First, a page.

Friday, January 11, 2019

Bench-top Bungee Lathe

FINALLY!  I have lathe capability!!

In October of 2017, I experimented with a bow lathe but had less-than-spectacular results.  (Read: it sucked!)  For a long time I've been thinking about how I might build a small, bench top, foot-powered lathe, since I don't have space for a free-standing one.  After scouring the 'net I found something on Lumberjocks that made sense for my bench and space.  It seems to be working well and is small enough that I can put it away easily.  And it's made mostly from recycled wood and scraps.
My bungee lathe
The lathe is powered by a rope that is attached to bungee cords that are stretched between the two end-frame steel perforated angle bars that support the garage door opener.
The end over the garage door.
The red bungee is routed over the cross member of the wood storage rack
to keep it away from the plastic parts of the garage door opener track.
At the other end, the white bungee is attached to the frame holding the opener motor
These two bungees give about the right amount of resistance for the lathe to work properly.  The other end of the rope is attached to a stick (the treadle) that I press with my foot.
The first treadle, hinged with a 1/4" dowel pin
This treadle kept inching forward as I turned so I tried different things to fix that.  The first was to step on a board that put pressure on the floor-contact part of the treadle.
The stick holding the treadle in place didn't work very well
Next I used a strap hinge, attaching the treadle to a piece of plywood that I could stand on and this worked much better.  However, this hinge was cheap and quickly got too flippy-floppy (that's a technical term).
Treadle hinged to plywood
I also found that with the treadle in that position I couldn't comfortably work at the left side of the lathe, and I got a far better idea.  Attaching the treadle to another scrap piece of plywood allowed me operate the treadle from anywhere along the length of the lathe.
The small piece of plywood is attached to the base plywood with two 3" door hinges
The head stock is a chunk of redwood clamped in the vise and the center is a 3/8" lag screw, filed somewhat conical at the tip.  The rope hangs just above that side, so the treadle works best just below that.  But the rope had a tendency to get caught on the vise, so I made a little guide to keep the rope away from the vise.
Top view of the rope guide
The bed rails are two pieces of red oak that are tenoned into mortises in the head stock.  The rails are supported at the tail end by a redwood 2x4.  That end of the lathe can wiggle back and forth a little, but it hasn't affected the turning.  The lathe is quite rigid.

The tail stock is made from glued-up redwood boards and its long bottom tenon is sized to fit snugly between the two bed rails.
Tail stock
Lower tenon of tail stock with mortise for wedge to lock in place
Tail stock with wedge in place
The tool rest is made from a piece of maple attached to an oak base in a shallow rabbet.  They are screwed together.  The base has a slot cut into it for adjustability.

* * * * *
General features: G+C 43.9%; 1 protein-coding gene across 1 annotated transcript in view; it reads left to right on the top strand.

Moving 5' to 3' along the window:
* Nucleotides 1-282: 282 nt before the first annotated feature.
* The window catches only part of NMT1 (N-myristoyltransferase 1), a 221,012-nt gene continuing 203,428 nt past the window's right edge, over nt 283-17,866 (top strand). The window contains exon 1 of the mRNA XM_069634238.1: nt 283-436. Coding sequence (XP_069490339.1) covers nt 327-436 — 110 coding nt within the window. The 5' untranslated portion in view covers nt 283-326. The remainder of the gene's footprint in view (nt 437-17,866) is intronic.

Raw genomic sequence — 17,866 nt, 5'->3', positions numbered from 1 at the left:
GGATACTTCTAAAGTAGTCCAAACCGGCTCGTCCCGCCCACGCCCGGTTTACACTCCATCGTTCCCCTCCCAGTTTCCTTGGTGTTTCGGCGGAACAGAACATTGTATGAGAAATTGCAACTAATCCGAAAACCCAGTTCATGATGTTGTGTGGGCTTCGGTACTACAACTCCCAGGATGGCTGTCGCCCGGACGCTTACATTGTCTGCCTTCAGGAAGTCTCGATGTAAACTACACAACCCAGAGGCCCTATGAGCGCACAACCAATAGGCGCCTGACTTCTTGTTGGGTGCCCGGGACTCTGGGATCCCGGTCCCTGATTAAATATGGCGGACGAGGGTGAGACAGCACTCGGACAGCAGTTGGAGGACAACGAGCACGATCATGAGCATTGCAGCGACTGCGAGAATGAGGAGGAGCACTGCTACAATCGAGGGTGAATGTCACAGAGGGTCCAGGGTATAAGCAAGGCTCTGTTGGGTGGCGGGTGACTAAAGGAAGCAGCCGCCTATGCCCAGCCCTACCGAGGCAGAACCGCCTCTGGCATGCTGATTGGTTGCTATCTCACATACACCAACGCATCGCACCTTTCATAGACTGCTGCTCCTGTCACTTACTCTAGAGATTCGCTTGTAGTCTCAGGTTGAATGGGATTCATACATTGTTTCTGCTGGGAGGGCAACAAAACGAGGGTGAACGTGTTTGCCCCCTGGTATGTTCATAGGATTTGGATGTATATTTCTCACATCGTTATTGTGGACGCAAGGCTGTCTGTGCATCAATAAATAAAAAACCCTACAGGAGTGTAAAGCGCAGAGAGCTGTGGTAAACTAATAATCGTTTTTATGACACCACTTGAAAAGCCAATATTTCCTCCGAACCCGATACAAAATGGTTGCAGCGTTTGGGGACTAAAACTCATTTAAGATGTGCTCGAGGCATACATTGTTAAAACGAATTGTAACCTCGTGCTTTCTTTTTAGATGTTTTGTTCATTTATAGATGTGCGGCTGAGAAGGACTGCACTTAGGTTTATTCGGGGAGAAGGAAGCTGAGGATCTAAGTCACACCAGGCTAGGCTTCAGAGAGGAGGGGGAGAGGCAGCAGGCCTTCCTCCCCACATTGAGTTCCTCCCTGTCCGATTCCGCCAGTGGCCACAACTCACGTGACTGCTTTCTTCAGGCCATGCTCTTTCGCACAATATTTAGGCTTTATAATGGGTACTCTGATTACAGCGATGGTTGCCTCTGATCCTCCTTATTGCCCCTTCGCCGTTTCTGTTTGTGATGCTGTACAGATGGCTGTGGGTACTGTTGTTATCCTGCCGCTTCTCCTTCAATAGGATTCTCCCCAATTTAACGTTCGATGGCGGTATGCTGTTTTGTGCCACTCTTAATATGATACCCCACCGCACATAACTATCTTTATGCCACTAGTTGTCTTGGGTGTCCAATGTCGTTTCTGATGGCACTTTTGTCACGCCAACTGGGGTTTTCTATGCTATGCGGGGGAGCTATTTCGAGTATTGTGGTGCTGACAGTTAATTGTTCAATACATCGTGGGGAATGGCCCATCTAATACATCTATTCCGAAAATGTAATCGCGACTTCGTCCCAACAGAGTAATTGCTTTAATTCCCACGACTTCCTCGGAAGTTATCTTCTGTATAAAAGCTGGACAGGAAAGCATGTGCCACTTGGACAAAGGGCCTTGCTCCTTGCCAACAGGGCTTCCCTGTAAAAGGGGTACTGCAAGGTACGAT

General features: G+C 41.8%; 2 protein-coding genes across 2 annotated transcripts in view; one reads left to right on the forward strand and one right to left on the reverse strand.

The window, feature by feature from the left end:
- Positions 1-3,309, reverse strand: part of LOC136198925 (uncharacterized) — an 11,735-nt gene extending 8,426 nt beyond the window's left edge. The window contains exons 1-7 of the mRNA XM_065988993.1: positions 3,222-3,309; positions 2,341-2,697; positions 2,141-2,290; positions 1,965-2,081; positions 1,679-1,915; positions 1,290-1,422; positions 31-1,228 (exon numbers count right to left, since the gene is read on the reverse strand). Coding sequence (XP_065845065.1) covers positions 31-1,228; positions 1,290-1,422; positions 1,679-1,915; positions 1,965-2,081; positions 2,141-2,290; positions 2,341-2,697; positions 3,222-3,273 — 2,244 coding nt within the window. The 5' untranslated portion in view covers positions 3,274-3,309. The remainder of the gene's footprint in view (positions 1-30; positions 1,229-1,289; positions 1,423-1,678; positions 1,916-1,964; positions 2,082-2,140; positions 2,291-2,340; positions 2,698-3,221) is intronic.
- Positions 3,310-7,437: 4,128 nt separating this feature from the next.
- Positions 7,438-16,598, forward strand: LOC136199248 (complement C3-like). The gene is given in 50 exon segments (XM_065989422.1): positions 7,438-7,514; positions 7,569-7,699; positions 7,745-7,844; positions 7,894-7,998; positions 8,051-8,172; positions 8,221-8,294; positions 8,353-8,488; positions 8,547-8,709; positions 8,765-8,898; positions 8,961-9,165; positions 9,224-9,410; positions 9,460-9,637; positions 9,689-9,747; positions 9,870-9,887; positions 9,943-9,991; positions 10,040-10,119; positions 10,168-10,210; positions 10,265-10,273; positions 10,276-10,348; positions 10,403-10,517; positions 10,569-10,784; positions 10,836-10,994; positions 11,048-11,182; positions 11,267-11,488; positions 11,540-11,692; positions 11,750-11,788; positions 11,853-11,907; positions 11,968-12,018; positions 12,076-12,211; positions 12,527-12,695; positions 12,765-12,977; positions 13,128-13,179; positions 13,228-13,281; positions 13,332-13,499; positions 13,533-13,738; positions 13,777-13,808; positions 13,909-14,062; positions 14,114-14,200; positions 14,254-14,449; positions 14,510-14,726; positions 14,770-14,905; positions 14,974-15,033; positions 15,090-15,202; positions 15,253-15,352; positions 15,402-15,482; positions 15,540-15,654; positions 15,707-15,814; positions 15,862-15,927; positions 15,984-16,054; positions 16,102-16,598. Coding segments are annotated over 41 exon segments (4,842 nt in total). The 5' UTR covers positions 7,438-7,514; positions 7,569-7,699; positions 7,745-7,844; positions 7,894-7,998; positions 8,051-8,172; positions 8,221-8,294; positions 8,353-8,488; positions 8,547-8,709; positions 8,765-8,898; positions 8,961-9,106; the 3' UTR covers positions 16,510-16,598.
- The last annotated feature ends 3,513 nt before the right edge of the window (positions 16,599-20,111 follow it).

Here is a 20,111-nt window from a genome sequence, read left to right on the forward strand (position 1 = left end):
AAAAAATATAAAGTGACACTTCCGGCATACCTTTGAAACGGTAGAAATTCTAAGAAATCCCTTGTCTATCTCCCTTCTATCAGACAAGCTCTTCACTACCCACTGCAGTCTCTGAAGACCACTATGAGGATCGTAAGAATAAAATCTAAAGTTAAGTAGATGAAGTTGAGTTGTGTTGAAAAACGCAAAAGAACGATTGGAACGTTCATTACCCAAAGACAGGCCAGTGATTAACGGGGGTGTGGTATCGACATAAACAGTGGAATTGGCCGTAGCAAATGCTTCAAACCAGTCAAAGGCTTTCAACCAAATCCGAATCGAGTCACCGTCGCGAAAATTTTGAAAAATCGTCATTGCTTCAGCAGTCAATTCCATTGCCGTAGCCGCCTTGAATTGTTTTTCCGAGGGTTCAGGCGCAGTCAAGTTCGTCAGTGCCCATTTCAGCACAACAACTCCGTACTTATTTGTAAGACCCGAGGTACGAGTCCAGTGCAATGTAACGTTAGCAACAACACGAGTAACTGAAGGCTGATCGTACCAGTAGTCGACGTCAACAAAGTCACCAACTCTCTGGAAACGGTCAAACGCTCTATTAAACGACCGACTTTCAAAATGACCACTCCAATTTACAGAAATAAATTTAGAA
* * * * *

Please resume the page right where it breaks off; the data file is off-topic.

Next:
The tool rest
... and from below
The rest is held to the bed rails with a long bolt and the "nut" that tightens it is a piece of oak that I tapped.
The head of the bolt is captured in a wider slot so it can't spin
The "nut" drilled and tapped to accept the bolt
This worked well, but the tool rest did move a little during use.  Adding two strips of self-adhesive sandpaper to the bottom of the base fixed that and now it's solid as a rock.
Stopped the tool rest from moving
I've been playing around a little before trying to make anything useful.  I've never turned before, so there is a learning curve.  But apparently I've picked up a thing or two from reading and watching because I was able to do something relatively quickly.
Some gentle shaping and some beads
One thing I did figure out quickly was not to try to turn soft woods.  My lag bolt centers wear away the soft wood quickly, loosening the work or worse, moving the center.
Tried turning this piece of 2x?, but the the end pilot hole enlarged and moved
This is exciting for me.  I've already made a few things that I'll post about later and it has been fun.  I don't think I'll be falling down the rabbit hole of turning, but it is exciting.

For anybody who is interested, next time I'll post some specifics about the construction of the lathe.


  1. Interesting set-up.
    Any reason to put the rope on the right side?
    Up to now I was considering Richard Maguire one's:

    1. Hi Sylvain. The only reason for the rope being on the right is that was the easiest position for the bungee cords - almost directly above the right side.

      I saw Richard's benchtop lathe and I originally wanted to build something that would go on top of my workbench, but ultimately it made more sense for me this way. One thing to consider with Richard's is that the treadle needs to go backwards so as not to hit the bench. Clearly that didn't stop Richard, but I wanted my treadle to go forward. Seems like a more natural motion to me.

  2. Replies
    1. Hi Antonio. Thanks - it's been fun to turn finally.